• Involvement of the participants: in the “Ponzi scheme” the participants believe they have invested in a real title and are not aware of being involved in a fraudulent scheme instead, in the “pyramidal system”, although the organizers tend to hide the true nature of the system, participants are generally aware that they are responsible for recruiting new members and know that new members are a source of profit for existing members ;
  • Level of involvement: in the Scheme, the investors are no longer involved after their initial investment, while in the “Pyramid System” the participants have a more active involvement since they are asked to recruit new participants;
  • Source of remuneration for investors/participants: in the “Ponzi Scheme” investors are convinced that they are remunerated by the investments made instead, in the “Pyramid system”, they are aware of being remunerated on the basis of the participants recruited;
  • Duration of the fraud: the “Ponzi Scheme” can last many years before collapsing, provided that there is a sufficient number of investors instead, the “Pyramid System” has a very short duration conditioned by the speed with which the participants request the earnings promised.

Finally, it should be noted that very often the ” Pyramid systems ” are disguised as multilevel marketing activities ( MLM ) in which, unlike the actual MLM, the most substantial part of the revenue that allows financing the consideration promised to the participants, not results from real economic activity (i.e. the sale of goods or services). The promotion, in fact, is based on the promise of obtaining an economic benefit that depends on the entry of other consumers into the system.

In addition, it should be noted that in Turkey the “pyramid system” is prohibited:


Below are some of the most well-known cases in the media and which have generated the most serious (estimated) financial losses for the victims. As a comment and integration of the graph, the following is highlighted:

– the period between 2008 and 2009 is a period in which different schemes have been discovered because, as already underlined previously, a “Ponzi Scheme” is detected when there are no more subscribers and investors ask to repossess their capital.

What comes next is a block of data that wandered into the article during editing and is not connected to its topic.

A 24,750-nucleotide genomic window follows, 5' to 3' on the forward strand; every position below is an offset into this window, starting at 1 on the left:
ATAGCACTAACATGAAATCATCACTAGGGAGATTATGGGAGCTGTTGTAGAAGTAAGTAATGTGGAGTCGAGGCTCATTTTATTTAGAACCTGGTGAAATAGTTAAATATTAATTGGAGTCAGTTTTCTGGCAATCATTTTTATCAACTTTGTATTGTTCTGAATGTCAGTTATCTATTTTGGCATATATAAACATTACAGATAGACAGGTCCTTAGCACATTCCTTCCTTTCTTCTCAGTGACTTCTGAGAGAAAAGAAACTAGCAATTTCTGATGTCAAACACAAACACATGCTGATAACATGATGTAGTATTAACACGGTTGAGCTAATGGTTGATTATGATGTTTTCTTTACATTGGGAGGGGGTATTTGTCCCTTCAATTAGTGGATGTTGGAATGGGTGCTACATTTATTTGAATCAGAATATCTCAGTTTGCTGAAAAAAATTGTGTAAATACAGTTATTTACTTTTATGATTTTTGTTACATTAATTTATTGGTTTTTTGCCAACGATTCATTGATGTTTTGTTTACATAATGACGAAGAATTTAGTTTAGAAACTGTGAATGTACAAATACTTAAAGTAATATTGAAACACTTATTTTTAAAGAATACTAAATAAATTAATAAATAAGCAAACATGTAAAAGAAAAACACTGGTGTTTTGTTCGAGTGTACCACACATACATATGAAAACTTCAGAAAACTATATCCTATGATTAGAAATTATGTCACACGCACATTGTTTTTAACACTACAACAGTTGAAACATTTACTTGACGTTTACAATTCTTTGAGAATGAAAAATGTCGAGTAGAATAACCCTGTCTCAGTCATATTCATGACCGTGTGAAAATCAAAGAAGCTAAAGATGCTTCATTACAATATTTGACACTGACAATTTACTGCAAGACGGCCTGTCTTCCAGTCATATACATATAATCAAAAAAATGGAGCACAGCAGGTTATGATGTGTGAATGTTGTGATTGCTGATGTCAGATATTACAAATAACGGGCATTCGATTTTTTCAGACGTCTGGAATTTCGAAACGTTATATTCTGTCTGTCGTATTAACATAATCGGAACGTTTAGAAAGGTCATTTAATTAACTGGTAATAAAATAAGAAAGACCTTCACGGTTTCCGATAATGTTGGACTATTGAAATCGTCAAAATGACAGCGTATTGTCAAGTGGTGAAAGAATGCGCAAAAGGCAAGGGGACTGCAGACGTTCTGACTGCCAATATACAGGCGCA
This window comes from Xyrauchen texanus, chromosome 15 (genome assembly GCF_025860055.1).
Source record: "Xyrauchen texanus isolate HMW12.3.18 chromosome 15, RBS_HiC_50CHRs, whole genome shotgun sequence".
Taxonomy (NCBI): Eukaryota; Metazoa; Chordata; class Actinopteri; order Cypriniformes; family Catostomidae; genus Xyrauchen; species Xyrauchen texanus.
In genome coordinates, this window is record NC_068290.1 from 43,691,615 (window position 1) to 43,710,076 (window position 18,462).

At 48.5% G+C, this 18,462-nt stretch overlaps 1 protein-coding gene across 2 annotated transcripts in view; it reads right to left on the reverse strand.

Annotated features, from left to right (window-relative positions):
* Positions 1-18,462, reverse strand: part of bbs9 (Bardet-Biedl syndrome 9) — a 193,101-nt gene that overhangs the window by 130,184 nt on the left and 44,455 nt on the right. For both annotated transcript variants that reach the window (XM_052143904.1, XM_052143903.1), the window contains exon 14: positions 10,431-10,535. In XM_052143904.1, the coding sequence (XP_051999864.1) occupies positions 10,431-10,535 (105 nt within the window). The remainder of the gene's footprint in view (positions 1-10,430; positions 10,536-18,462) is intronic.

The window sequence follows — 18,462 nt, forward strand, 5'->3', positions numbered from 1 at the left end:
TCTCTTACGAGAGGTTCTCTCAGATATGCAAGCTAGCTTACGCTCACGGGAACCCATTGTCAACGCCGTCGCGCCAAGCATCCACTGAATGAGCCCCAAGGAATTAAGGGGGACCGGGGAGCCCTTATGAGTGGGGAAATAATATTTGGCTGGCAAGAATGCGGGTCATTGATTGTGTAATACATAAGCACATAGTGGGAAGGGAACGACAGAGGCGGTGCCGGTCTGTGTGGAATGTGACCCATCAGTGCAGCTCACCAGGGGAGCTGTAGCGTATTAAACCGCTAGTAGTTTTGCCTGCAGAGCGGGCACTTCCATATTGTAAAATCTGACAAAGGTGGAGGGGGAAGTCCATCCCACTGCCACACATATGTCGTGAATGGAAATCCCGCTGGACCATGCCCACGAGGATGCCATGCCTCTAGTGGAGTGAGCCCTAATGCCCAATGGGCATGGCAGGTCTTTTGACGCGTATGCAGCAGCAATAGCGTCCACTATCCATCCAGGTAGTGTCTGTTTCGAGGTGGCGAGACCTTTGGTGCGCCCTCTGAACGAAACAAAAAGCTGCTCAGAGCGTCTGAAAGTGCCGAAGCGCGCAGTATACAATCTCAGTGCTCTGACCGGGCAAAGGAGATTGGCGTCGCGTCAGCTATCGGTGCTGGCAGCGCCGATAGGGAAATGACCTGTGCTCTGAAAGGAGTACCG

This circumstance, between 2008 and 2009, occurred mainly as a result of the financial crisis when many investors needed liquidity;

– the “Madoff case” represents, as already highlighted above, an emblematic case of the “Ponzi scheme”, in terms of the value of losses and duration. Bernard Madoff was the architect of the biggest fraud of all time, whose loss to investors was USD 17.3 billion (USD 65 billion also considering the agreed false returns). Madoff, a former Long Island lifeguard, entered the brokerage business in 1960, founding Bernard Madoff Investment Securities, a company that ranged from securities trading to the development of electronic trading platforms for shares and derivatives. The mechanism put in place by Madoff was simple: the money paid by those who last entered his prestigious investment fund – which had also attracted retired Jews to whom he guaranteed a fixed annual yield of 10% – were used to liquidate the first ones that they asked to go out. The “castle of paper” built by Madoff on the basis of false balance sheets collapsed due to the financial crisis of 2008 which prompted an unexpected number of customers to ask for the return of the liquidity invested until reaching the figure of USD 7 billion of divestments. Madoff, in the face of these requests, was no longer able to honor the remuneration of the promised interests.